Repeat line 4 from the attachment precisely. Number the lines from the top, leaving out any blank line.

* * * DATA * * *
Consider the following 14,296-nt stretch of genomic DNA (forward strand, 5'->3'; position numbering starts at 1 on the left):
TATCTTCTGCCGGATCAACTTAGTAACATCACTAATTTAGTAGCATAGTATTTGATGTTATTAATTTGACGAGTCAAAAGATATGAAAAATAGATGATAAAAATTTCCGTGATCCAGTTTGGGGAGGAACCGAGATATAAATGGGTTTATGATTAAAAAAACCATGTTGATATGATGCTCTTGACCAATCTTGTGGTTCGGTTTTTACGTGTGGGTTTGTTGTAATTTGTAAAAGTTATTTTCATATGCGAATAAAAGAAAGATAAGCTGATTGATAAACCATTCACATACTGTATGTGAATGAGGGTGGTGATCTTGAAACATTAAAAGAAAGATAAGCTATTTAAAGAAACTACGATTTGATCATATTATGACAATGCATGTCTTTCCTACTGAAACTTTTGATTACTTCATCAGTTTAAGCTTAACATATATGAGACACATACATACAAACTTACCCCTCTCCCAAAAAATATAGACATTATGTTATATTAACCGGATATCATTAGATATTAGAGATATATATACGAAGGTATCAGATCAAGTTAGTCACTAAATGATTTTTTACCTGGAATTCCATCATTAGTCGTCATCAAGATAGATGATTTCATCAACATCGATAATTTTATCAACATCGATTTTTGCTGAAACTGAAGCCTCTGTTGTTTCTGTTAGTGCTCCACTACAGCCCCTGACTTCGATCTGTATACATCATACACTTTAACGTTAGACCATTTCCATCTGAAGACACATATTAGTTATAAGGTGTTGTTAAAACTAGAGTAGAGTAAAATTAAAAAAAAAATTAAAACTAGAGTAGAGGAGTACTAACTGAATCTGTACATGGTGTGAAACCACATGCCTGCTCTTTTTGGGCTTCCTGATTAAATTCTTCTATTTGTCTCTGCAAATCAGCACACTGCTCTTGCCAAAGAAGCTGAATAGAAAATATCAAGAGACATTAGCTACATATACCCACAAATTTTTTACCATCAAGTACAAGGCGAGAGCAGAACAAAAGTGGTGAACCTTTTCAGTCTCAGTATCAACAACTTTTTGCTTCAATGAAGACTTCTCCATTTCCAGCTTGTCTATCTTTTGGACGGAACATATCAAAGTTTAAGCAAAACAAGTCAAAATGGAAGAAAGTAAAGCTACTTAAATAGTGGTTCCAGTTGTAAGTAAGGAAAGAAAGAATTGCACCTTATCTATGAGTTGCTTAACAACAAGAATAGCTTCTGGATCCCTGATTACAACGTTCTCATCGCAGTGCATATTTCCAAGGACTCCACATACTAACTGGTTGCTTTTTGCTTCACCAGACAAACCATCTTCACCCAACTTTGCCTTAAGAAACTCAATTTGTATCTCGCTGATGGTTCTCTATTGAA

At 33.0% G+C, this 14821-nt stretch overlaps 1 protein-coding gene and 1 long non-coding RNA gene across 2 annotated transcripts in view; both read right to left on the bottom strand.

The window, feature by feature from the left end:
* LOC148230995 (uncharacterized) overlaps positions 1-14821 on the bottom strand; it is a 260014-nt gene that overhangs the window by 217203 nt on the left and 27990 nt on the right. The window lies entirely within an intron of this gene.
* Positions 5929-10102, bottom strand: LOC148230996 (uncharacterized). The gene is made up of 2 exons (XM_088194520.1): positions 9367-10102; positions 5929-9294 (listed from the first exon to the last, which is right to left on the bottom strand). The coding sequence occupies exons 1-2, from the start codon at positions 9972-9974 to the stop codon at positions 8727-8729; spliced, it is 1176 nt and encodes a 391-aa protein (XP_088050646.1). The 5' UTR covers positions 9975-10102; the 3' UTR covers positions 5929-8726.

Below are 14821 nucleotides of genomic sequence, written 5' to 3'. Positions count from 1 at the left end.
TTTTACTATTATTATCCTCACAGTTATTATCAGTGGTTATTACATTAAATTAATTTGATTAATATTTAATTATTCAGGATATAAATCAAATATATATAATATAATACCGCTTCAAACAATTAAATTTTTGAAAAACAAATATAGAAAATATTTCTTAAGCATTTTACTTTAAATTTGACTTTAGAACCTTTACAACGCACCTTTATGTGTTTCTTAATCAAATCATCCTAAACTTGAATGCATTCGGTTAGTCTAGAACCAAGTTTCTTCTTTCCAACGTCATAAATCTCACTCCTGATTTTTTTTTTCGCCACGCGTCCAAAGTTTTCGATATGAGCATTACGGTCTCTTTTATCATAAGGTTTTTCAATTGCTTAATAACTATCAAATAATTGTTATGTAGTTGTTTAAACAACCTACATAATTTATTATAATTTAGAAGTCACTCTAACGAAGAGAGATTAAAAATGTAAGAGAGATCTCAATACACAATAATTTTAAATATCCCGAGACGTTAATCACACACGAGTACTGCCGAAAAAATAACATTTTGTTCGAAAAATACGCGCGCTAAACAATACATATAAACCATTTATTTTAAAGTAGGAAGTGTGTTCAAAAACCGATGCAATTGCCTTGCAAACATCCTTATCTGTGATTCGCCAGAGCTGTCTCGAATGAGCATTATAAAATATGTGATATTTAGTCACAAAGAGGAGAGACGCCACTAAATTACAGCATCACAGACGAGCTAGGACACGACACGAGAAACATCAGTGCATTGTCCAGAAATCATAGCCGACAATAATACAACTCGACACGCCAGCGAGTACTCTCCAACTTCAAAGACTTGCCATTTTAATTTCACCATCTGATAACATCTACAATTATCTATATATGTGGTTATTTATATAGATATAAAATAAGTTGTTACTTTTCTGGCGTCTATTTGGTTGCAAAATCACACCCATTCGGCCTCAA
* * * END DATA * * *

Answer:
The window, feature by feature from the left end: